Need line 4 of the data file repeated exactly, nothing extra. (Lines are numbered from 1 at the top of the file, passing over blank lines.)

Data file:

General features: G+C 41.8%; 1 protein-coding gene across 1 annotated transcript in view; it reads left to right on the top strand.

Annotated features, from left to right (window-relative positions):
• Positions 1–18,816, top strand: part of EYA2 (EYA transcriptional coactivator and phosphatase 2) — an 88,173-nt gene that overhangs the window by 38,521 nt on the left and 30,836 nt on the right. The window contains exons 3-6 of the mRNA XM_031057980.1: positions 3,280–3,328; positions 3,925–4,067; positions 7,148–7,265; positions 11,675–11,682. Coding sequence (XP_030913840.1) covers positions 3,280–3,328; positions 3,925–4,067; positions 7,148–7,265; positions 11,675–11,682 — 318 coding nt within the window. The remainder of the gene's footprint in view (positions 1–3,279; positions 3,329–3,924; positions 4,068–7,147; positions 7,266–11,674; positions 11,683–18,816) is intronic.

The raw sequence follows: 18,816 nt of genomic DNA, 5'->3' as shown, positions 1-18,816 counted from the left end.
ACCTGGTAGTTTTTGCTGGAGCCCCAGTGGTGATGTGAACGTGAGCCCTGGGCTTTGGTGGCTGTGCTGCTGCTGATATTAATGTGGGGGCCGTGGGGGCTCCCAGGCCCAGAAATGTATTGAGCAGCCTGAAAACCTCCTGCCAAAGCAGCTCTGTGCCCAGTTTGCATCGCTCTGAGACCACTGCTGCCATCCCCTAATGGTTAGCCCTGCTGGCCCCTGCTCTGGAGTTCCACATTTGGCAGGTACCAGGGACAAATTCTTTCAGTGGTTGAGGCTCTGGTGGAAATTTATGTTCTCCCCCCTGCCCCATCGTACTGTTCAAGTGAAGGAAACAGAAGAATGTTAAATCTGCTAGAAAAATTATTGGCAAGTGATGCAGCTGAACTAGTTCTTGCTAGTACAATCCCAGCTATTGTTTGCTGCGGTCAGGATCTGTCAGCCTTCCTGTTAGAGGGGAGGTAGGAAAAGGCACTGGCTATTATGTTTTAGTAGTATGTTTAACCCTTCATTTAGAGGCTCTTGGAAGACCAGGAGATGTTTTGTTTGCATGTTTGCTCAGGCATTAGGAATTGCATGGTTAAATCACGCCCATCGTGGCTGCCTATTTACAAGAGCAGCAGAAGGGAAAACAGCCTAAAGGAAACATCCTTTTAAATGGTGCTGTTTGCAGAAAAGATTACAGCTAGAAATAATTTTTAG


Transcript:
The raw sequence follows: 18,816 nt of genomic DNA, 5'->3' as shown, positions 1-18,816 counted from the left end.